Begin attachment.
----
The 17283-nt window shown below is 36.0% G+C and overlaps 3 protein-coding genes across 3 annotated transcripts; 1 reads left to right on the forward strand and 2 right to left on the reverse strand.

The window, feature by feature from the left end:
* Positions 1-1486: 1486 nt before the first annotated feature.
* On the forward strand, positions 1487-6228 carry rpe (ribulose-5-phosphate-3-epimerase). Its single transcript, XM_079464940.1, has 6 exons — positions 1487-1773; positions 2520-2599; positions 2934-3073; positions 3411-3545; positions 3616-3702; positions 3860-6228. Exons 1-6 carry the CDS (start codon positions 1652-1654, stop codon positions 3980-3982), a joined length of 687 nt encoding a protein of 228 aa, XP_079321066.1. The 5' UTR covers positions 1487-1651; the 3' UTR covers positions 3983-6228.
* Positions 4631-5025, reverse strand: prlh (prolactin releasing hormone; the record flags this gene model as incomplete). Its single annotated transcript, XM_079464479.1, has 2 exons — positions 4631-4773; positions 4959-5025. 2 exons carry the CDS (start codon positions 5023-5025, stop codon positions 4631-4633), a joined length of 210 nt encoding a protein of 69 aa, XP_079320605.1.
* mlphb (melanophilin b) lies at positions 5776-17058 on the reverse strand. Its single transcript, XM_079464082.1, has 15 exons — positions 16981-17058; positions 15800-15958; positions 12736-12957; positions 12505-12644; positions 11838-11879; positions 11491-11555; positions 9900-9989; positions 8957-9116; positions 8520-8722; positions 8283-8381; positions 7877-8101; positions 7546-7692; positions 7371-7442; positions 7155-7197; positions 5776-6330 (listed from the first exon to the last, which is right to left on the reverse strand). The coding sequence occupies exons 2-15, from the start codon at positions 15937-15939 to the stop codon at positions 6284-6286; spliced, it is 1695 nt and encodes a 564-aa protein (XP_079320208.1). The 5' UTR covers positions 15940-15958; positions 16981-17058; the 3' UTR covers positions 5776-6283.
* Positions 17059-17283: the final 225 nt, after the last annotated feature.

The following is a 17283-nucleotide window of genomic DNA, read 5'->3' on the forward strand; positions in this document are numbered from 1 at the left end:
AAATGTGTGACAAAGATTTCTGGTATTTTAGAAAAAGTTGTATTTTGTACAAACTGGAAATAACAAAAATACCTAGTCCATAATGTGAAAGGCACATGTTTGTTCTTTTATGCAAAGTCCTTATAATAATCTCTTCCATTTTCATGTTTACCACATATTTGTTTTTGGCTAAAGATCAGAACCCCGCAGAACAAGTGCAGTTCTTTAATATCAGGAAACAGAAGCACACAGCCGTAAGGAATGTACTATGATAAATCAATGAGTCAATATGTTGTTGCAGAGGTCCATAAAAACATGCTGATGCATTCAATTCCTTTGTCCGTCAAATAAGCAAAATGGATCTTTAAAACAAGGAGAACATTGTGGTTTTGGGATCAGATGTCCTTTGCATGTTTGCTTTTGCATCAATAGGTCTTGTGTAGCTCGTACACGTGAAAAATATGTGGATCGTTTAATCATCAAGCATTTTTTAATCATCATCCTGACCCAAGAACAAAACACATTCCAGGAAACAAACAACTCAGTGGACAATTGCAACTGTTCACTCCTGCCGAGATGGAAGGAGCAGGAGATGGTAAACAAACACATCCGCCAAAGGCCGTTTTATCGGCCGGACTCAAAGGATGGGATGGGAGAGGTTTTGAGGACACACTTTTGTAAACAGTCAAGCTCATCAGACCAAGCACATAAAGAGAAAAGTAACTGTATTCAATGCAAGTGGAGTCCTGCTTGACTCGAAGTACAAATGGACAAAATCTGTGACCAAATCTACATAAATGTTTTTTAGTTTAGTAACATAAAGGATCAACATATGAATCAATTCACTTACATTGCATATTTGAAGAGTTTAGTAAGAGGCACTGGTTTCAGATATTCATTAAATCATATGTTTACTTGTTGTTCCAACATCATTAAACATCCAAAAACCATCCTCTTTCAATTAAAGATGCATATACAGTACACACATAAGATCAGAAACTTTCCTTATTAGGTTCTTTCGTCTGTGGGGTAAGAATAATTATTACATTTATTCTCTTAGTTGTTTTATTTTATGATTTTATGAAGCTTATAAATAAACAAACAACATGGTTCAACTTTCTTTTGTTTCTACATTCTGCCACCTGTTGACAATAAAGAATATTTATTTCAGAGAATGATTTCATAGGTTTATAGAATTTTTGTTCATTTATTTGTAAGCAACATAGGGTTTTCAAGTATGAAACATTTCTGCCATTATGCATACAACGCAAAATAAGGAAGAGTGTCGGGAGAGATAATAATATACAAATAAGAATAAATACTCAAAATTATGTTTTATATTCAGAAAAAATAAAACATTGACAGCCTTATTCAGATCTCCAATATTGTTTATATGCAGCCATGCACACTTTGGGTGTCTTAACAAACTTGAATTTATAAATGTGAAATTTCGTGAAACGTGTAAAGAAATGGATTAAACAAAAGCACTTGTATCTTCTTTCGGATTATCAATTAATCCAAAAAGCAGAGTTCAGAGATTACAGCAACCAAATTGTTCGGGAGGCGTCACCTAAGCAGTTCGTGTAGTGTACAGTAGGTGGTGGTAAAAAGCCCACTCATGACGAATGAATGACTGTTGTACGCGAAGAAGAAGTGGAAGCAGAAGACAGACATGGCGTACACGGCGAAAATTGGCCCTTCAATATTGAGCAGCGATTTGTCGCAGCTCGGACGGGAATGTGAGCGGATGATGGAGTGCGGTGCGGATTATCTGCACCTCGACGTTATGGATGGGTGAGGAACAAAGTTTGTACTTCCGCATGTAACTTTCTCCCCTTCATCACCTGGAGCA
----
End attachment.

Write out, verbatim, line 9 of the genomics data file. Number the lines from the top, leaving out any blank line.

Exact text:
AAATGTGTGACAAAGATTTCTGGTATTTTAGAAAAAGTTGTATTTTGTACAAACTGGAAATAACAAAAATACCTAGTCCATAATGTGAAAGGCACATGTTTGTTCTTTTATGCAAAGTCCTTATAATAATCTCTTCCATTTTCATGTTTACCACATATTTGTTTTTGGCTAAAGATCAGAACCCCGCAGAACAAGTGCAGTTCTTTAATATCAGGAAACAGAAGCACACAGCCGTAAGGAATGTACTATGATAAATCAATGAGTCAATATGTTGTTGCAGAGGTCCATAAAAACATGCTGATGCATTCAATTCCTTTGTCCGTCAAATAAGCAAAATGGATCTTTAAAACAAGGAGAACATTGTGGTTTTGGGATCAGATGTCCTTTGCATGTTTGCTTTTGCATCAATAGGTCTTGTGTAGCTCGTACACGTGAAAAATATGTGGATCGTTTAATCATCAAGCATTTTTTAATCATCATCCTGACCCAAGAACAAAACACATTCCAGGAAACAAACAACTCAGTGGACAATTGCAACTGTTCACTCCTGCCGAGATGGAAGGAGCAGGAGATGGTAAACAAACACATCCGCCAAAGGCCGTTTTATCGGCCGGACTCAAAGGATGGGATGGGAGAGGTTTTGAGGACACACTTTTGTAAACAGTCAAGCTCATCAGACCAAGCACATAAAGAGAAAAGTAACTGTATTCAATGCAAGTGGAGTCCTGCTTGACTCGAAGTACAAATGGACAAAATCTGTGACCAAATCTACATAAATGTTTTTTAGTTTAGTAACATAAAGGATCAACATATGAATCAATTCACTTACATTGCATATTTGAAGAGTTTAGTAAGAGGCACTGGTTTCAGATATTCATTAAATCATATGTTTACTTGTTGTTCCAACATCATTAAACATCCAAAAACCATCCTCTTTCAATTAAAGATGCATATACAGTACACACATAAGATCAGAAACTTTCCTTATTAGGTTCTTTCGTCTGTGGGGTAAGAATAATTATTACATTTATTCTCTTAGTTGTTTTATTTTATGATTTTATGAAGCTTATAAATAAACAAACAACATGGTTCAACTTTCTTTTGTTTCTACATTCTGCCACCTGTTGACAATAAAGAATATTTATTTCAGAGAATGATTTCATAGGTTTATAGAATTTTTGTTCATTTATTTGTAAGCAACATAGGGTTTTCAAGTATGAAACATTTCTGCCATTATGCATACAACGCAAAATAAGGAAGAGTGTCGGGAGAGATAATAATATACAAATAAGAATAAATACTCAAAATTATGTTTTATATTCAGAAAAAATAAAACATTGACAGCCTTATTCAGATCTCCAATATTGTTTATATGCAGCCATGCACACTTTGGGTGTCTTAACAAACTTGAATTTATAAATGTGAAATTTCGTGAAACGTGTAAAGAAATGGATTAAACAAAAGCACTTGTATCTTCTTTCGGATTATCAATTAATCCAAAAAGCAGAGTTCAGAGATTACAGCAACCAAATTGTTCGGGAGGCGTCACCTAAGCAGTTCGTGTAGTGTACAGTAGGTGGTGGTAAAAAGCCCACTCATGACGAATGAATGACTGTTGTACGCGAAGAAGAAGTGGAAGCAGAAGACAGACATGGCGTACACGGCGAAAATTGGCCCTTCAATATTGAGCAGCGATTTGTCGCAGCTCGGACGGGAATGTGAGCGGATGATGGAGTGCGGTGCGGATTATCTGCACCTCGACGTTATGGATGGGTGAGGAACAAAGTTTGTACTTCCGCATGTAACTTTCTCCCCTTCATCACCTGGAGCA